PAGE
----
If you’ve been following our conversion of a gondola from one of our Scout sets, you’ve seen just what can be done with a little work. We’ll finish this project with a simple but interesting load to complement our railroad bone yard.
Scrap metal comes in many, many varieties. Often, there is no visual clue as to what was scrapped; the metal is compressed, bailed or shredded that well. Sometimes however you get a pretty good look at what has been recycled. Such is the case with this particular load. In keeping with our railroad bone yard theme, this car is carrying the remains of several locomotives and cars on their last trip by rail.
Making a Base
Like the tarped load we featured in an earlier blog, this load is designed to be removable. You can take it out to run the car in loaded/empty cycles or swap it out with other cars of the same dimensions.
The base for the load was made from a scrap of 1/8″ rigid foam insulation sheet. Cut the base for a close fit. On the bottom, identify the car the load will fit. This will help later on when you have multiple loads for several different car types.
The scrap for the load itself was created in the same manner as the shells and parts strewn about the bone yard. Disassembly, and when necessary cutting old shells provides a bounty of potential.
Just remember to wear proper protection when cutting and follow these steps to create material for your load.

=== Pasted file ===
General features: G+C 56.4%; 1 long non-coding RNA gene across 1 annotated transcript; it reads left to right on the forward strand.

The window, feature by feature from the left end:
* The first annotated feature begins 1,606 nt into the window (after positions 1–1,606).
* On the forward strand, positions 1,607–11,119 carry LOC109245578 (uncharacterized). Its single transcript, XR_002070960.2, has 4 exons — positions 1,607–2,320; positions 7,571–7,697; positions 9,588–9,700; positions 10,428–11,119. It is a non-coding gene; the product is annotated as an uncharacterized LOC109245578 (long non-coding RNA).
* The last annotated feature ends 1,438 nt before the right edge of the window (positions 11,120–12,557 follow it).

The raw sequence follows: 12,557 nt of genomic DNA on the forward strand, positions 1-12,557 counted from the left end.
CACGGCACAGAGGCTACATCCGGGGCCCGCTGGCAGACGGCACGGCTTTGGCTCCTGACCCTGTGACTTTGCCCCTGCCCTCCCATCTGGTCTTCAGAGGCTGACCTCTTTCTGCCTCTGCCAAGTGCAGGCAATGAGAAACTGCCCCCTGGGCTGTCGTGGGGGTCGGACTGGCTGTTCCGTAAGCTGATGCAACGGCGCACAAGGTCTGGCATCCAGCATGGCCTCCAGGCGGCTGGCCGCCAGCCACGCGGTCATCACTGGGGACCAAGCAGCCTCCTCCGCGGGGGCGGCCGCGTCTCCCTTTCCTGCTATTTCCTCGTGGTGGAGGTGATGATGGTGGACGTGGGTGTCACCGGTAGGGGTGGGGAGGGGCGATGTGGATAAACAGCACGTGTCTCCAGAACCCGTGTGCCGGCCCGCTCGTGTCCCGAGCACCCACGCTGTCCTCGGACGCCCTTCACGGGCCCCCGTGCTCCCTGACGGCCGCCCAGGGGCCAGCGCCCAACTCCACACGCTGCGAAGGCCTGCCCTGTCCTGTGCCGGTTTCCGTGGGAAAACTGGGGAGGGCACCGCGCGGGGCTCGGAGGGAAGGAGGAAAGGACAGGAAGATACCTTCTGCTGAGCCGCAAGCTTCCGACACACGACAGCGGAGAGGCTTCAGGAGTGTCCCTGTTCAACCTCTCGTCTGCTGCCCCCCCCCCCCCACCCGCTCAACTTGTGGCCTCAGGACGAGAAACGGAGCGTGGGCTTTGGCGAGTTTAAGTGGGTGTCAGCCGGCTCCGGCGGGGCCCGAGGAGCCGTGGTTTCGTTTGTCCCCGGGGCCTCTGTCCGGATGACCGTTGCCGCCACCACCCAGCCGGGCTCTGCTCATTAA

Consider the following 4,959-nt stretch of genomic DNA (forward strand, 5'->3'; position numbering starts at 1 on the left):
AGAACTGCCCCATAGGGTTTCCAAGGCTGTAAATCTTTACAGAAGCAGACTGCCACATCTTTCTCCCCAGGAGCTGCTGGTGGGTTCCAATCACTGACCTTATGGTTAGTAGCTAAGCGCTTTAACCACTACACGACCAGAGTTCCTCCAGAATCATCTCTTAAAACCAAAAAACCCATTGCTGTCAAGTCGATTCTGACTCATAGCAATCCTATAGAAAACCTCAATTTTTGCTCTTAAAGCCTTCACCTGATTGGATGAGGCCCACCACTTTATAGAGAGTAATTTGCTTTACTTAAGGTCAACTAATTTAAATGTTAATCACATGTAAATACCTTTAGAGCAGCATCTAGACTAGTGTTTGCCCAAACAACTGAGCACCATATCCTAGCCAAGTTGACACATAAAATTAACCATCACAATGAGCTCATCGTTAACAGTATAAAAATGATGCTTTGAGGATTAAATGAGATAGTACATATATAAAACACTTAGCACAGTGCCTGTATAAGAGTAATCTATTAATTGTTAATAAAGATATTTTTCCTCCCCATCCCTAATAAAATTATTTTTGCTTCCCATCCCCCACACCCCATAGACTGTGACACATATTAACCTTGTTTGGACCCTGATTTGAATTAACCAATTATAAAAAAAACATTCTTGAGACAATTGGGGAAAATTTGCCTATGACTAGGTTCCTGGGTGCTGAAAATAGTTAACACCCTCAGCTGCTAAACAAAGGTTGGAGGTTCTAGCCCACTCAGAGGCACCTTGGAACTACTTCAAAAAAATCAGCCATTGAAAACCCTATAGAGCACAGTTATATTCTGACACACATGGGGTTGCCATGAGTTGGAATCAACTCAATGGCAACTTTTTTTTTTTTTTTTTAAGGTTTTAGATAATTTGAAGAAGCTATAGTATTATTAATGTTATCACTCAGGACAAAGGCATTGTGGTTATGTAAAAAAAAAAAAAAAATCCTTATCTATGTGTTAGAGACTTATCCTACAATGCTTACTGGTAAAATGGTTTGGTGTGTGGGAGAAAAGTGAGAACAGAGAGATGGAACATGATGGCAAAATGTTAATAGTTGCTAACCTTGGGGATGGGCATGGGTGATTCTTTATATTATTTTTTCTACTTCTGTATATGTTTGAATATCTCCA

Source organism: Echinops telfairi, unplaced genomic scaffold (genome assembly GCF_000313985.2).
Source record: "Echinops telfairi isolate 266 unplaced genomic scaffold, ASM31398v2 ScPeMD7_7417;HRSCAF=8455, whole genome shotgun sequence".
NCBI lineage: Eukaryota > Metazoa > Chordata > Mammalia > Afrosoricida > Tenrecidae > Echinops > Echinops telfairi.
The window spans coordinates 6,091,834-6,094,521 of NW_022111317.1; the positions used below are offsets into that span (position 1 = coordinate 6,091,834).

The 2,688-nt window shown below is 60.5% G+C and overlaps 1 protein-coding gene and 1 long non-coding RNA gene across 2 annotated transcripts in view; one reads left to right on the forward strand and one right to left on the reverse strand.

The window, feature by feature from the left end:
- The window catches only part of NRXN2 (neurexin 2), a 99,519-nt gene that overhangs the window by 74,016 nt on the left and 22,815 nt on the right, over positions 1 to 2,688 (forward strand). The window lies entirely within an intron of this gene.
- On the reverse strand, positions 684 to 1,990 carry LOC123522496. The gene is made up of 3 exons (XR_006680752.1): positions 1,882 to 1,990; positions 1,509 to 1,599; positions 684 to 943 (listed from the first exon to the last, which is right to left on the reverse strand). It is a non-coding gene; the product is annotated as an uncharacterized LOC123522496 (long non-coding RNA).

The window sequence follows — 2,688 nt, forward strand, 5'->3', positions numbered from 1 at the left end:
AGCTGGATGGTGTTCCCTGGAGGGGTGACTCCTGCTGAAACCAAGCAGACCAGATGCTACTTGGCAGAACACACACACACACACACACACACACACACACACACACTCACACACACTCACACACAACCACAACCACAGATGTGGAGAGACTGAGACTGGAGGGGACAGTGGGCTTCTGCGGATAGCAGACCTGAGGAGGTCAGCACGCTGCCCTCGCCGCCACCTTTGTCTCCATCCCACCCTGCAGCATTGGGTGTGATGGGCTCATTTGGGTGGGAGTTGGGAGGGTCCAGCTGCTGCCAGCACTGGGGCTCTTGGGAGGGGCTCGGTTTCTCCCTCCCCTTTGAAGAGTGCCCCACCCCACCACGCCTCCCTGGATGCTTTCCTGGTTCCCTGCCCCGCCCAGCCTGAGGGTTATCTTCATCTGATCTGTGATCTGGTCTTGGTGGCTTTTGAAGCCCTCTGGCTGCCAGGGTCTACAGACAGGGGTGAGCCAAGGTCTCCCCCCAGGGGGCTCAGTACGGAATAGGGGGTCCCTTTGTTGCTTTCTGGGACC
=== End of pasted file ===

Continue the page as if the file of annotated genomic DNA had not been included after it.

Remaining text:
Before you start to assemble the load, lay a plastic bag in between the car and the base to protect the floor and sides of the gondola from the glue.
Next smear a heavy layer of white glue on top of the foam base. Arrange the pieces of scrap as you see fit, covering the entire base. If you are working with a lot of metal parts, be sure to balance the load.
Finally, completely secure the load by pouring a heavy layer of white glue over everything. Don’t worry, it will dry clear.
Leave the car to rest and dry for at least 24 hours before removing the load.
Paint and Weathering
Once the glue has set, remove the load from the car and peel off the plastic bag.
Finish the look by painting the load. Shades of rust and grimy black work well. Use acrylic paints to prevent attacking the foam base. Apply with a brush and take solace in knowing that neatness won’t help much with this project.
After the paint has dried, you can add more color and highlights with weathering chalks. Just weather the load the same way you treated the car itself.
There you have it! Compare the finished model with a new one in the photo below. In a few evenings you can convert an inexpensive car into a one-of-a-kind model sure to turn a few heads. And when people ask, you can proudly say, “I made it.”